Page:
In 2005, the Naples-born sculptor, Giancarlo Neri, created a work entitled The Writer – a 30 foot tall table and chair made of wood and steel. Exhibited in the middle of a grassy field in London’s Hampstead Heath – as homage to the famed park’s associations with Keats and Coleridge – spectators interacted with the sculpture in a variety of ways. Some viewed it from a distance; others circled its perimeter. Some lay beneath it; others looped the massive legs on bicycle. Its grand scale and curious posturing dwarfed both viewer and nature. At length, the sculpture produced an unsettling impression: It didn’t fit. It would never fit it. For all its commanding mass, it remained distant, disconnected – communicating perfectly the crushing loneliness – the aloneness – of the writer.
Loneliness springs from a number of sources. It can be the product of emotional or mental illness. For such symptomatic loneliness – beyond personal control – treatment is readily available. But loneliness – aloneness – can also be a consequence of individual choice. For example, the artist who chooses aloneness so as to fulfill one purpose and one purpose only: To make art. It is this self-inflicted – immensely problematic – aloneness of which I write. This category of loneliness – subject to personal control – can’t be cured with Prozac or Paxil. The only “cure” is for the artist to make a different choice. Sounds easy enough. Why not simply concede this aloneness? Because to do so may be in diametric contradiction to the artist’s raison d’etre, and, once surrendered, may lead to a sacrificing – or even forgoing – of this single purpose. It is possible for an artist who has chosen aloneness as a condition of creation to avoid this thorny issue, but those with family obligations, like me, are unlikely to escape it.
In the song, “Finishing The Hat”, from the 1984 Broadway musical “Sunday In The Park With George,” this subject is intimately and passionately examined. The song is poignant and heartrending. (I first heard it performed by Mandy Patinkin, which explains, in part, my irrepressible sobbing, sniffling, and nose-blowing. The other part of the explanation is the exquisite empathy it stirred in my soul.) The song begins with George (the protagonist, based on the painter Seurat) sitting in a park, madly sketching. He’s alone except for a prop dog made of wood. The lyrics express how he has to “finish the hat” – his drawing. (The hat, of course, is metaphor for whichever piece the artist is currently creating – a painting, a drawing, a poem, a book, et al.) He sings about the artist “entering the world of the hat.” It’s a private world, with only enough room for the hat and the artist. No one and nothing else is permitted entry. He sings about the artist watching the rest of the world, as through a window. It is a world that the artist will always be separate from – because living in the world of the hat will always keep him apart. He emotes about the rapture of finishing the hat – of being “dizzy from the heights.” “Look I made a hat! Where there never was a hat!” (The artist’s work: To create something from nothing – so simply, so inscrutably . . . so perfectly defined!) And then, reconciled, George avows that his single-minded concentration has alienated him from those he most cares about, and acknowledges that he will forever lose the woman he loves because he will always be too late – too late returning to her – coming back from the world of the hat. And yes, he may wish she would stay – wait for him, but he knows she will not. He cannot give her what she needs. He is alone.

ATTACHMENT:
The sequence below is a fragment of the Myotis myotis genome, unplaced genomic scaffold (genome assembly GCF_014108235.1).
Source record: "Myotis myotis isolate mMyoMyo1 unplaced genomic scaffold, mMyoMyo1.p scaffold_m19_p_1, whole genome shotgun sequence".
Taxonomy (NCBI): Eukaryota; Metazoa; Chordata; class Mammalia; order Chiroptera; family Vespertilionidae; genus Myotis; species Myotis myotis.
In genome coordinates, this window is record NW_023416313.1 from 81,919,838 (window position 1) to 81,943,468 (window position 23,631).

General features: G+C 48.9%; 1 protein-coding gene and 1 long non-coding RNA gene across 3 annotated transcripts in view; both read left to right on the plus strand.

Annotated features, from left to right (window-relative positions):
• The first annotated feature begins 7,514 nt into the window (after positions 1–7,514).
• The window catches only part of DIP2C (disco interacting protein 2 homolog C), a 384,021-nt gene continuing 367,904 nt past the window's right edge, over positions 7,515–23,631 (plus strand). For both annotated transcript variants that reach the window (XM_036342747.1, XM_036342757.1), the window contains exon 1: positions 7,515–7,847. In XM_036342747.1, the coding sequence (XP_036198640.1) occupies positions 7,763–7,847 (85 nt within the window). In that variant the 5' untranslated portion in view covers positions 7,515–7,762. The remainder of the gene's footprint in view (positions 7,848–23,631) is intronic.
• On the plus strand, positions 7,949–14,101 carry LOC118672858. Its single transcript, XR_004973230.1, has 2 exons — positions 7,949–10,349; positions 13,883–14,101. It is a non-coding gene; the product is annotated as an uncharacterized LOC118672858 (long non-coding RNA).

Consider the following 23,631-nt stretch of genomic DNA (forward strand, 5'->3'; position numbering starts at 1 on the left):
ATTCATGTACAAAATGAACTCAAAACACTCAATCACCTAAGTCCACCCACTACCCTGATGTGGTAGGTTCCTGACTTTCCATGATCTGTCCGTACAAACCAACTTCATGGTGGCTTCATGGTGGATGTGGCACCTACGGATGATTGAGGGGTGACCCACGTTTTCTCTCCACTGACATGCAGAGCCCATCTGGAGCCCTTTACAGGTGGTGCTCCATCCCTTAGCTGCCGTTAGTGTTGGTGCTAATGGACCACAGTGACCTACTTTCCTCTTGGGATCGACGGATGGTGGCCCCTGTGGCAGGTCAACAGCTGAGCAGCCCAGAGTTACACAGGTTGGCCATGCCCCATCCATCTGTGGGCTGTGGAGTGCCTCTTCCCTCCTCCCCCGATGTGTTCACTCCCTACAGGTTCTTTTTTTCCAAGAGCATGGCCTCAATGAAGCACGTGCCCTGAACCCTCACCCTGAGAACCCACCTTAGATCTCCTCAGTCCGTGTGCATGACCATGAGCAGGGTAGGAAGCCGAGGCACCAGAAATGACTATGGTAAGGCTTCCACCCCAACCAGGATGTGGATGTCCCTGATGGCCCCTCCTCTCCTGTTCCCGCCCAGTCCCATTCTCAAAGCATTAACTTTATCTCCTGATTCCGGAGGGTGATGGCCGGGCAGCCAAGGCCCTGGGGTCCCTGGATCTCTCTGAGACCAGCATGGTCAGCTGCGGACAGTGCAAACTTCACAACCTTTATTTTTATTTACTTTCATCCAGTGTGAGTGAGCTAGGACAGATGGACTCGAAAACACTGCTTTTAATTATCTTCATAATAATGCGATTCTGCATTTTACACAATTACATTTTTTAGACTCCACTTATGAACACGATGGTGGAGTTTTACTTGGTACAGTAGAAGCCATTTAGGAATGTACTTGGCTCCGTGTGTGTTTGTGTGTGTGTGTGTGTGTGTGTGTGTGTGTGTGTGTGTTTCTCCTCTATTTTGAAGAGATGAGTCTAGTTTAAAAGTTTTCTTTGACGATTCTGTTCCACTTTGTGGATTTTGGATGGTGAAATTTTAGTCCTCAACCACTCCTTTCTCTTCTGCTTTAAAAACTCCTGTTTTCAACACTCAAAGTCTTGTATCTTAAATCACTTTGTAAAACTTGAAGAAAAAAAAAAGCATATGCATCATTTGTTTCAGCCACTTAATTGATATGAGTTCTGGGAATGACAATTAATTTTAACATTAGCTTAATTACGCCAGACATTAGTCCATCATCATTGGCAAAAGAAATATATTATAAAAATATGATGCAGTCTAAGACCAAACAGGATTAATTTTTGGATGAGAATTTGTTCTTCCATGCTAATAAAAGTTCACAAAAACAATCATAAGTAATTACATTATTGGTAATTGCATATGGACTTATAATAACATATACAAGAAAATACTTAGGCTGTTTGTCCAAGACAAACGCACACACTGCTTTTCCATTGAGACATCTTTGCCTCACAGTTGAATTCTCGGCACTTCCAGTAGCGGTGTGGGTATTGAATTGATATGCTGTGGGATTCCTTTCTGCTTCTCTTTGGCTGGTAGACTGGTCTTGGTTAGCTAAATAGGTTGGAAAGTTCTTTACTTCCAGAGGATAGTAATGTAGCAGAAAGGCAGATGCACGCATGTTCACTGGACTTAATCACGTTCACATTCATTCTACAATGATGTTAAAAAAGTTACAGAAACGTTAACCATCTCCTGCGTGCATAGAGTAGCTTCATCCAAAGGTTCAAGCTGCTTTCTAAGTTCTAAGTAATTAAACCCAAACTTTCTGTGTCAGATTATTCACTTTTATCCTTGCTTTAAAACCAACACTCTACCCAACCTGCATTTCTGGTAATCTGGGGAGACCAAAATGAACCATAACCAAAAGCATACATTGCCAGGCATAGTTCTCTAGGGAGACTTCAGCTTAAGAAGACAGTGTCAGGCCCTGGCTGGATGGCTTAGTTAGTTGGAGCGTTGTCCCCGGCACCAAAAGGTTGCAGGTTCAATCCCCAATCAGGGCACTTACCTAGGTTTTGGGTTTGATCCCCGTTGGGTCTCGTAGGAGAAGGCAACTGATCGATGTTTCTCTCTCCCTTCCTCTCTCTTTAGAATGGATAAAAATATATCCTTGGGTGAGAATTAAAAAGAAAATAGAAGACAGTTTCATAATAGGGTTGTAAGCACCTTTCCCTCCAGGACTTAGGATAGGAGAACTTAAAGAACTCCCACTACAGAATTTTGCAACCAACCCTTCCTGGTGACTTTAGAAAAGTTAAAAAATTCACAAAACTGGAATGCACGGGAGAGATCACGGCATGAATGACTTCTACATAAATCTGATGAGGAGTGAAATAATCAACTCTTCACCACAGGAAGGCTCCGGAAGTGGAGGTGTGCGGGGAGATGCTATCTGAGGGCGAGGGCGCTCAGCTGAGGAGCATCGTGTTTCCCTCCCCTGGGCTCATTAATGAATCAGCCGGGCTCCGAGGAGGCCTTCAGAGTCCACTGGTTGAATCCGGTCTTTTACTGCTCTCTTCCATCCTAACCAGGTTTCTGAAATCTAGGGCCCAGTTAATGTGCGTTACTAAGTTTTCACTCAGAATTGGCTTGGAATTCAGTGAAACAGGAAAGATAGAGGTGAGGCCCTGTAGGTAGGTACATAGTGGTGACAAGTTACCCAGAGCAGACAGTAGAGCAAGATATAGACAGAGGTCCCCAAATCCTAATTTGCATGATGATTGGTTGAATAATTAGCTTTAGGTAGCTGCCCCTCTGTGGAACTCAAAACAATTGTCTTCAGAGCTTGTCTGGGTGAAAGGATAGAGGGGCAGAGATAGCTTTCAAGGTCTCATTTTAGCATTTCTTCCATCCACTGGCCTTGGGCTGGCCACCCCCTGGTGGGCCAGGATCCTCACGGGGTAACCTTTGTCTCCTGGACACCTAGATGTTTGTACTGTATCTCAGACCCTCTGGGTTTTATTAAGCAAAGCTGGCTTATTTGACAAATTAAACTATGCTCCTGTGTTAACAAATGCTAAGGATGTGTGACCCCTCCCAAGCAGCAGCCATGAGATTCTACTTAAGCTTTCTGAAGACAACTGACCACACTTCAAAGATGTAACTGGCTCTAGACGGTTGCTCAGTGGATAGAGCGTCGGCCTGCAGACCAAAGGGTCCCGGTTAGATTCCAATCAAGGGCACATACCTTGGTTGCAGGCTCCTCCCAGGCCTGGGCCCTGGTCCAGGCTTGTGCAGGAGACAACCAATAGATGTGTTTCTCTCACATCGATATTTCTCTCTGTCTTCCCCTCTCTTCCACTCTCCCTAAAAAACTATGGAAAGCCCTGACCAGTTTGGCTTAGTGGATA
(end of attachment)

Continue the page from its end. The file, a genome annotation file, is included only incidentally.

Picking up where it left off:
I understand. As a writer, aloneness and I are close and constant companions. Yet, I know it’s a double-edged sword – and as such I am both devoted to it and disquieted by it. So disquieted, in fact, that I spent many years trying to escape it. During those years I chose compromise. I wrote at home; I wrote in an office not far from home. I worked 9 to 5, more or less – going to and coming from work in sync with the majority. Instead of spending evenings and weekends writing – alone with the internal narrative in my head – a narrative incessantly whispering the secrets of invented characters and conspiracies – I spent time with real people, in real conversation. It worked a bit: I managed to produce some. But, frankly, it never worked well. Because once that door – the door leading into the world of the hat – a world where gossamer thoughts and nascent ideas can, in measure, become hard-wearing – once that door is cracked, the whole raucous outside world comes jangling in. And when that happens, the world of the hat spills out, and soon all those inchoate whisperings are drowned in a cacophony of noise! (Oh, the noise! When asked what the orchestra should play while he was dining at a posh London restaurant, George Bernard Shaw replied fittingly “dominoes.”) Plucked from the world of the hat and plopped back into the stuff of life, I quickly found myself so preoccupied with that stuff – small, medium, and large – that I got lost. And it sometimes took weeks, or even months, for me to find my way back. Eventually I could escape no longer. And so, I came face to face with the agonizing truth: If I chose to write, I had to be alone. The only other option was to forgo my work. The choice could not have been more crystalline – nor could my election: I chose aloneness.